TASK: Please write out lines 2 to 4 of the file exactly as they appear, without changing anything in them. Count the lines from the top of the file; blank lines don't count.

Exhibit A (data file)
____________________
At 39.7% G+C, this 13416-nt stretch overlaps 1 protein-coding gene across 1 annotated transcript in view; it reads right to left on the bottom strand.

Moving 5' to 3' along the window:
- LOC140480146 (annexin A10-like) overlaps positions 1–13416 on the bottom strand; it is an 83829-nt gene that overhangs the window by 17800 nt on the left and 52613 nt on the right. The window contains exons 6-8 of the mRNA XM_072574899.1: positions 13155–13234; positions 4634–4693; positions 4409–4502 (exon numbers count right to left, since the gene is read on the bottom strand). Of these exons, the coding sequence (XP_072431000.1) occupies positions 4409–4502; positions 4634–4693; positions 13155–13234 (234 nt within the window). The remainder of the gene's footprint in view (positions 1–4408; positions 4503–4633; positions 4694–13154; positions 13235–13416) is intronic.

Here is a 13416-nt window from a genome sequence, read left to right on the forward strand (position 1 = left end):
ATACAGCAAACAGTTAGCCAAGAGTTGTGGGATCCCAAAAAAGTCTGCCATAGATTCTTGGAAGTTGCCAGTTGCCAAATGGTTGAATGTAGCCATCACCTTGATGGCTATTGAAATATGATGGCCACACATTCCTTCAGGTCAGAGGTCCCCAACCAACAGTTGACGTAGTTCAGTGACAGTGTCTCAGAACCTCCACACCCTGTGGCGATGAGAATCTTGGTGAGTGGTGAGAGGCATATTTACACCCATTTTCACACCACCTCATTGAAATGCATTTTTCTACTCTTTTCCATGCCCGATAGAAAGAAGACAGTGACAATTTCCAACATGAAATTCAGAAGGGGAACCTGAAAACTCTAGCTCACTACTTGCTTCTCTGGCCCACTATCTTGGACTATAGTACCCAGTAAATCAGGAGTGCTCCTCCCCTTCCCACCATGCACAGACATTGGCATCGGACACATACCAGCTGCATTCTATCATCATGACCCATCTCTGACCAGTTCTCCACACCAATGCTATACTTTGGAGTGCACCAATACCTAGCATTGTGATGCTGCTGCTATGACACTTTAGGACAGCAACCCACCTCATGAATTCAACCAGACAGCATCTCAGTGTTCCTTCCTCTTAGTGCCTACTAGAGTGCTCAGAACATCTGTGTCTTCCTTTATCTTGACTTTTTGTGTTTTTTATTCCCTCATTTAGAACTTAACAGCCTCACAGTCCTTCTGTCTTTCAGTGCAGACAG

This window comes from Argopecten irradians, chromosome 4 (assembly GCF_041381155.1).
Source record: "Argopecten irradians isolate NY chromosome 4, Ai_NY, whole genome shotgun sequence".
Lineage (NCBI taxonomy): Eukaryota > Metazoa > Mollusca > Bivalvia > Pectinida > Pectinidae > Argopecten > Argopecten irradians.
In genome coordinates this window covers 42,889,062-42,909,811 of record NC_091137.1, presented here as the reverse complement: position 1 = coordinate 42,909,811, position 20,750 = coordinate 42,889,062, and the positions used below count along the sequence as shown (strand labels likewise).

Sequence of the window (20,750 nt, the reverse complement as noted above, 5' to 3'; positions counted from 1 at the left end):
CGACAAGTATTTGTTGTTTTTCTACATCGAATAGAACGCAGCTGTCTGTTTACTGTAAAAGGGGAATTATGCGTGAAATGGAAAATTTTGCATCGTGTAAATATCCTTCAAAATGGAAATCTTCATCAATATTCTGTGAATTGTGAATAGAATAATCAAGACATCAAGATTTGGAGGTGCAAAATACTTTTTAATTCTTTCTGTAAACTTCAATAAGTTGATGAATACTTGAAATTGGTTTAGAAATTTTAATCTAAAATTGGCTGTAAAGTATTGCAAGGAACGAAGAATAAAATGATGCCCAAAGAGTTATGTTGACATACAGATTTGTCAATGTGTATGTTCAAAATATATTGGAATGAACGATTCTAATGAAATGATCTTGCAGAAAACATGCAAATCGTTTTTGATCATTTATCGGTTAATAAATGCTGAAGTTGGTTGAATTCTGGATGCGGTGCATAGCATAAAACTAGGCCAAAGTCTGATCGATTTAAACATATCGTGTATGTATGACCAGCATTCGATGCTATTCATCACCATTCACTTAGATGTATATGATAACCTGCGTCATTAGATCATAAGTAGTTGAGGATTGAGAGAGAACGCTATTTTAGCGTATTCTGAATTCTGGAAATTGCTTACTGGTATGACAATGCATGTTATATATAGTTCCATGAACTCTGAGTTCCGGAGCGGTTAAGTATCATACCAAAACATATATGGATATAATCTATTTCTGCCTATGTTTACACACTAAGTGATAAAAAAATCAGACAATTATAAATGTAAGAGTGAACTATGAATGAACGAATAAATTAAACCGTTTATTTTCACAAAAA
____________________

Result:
Moving 5' to 3' along the window:
- LOC140480146 (annexin A10-like) overlaps positions 1–13416 on the bottom strand; it is an 83829-nt gene that overhangs the window by 17800 nt on the left and 52613 nt on the right. The window contains exons 6-8 of the mRNA XM_072574899.1: positions 13155–13234; positions 4634–4693; positions 4409–4502 (exon numbers count right to left, since the gene is read on the bottom strand). Of these exons, the coding sequence (XP_072431000.1) occupies positions 4409–4502; positions 4634–4693; positions 13155–13234 (234 nt within the window). The remainder of the gene's footprint in view (positions 1–4408; positions 4503–4633; positions 4694–13154; positions 13235–13416) is intronic.

Here is a 13416-nt window from a genome sequence, read left to right on the forward strand (position 1 = left end):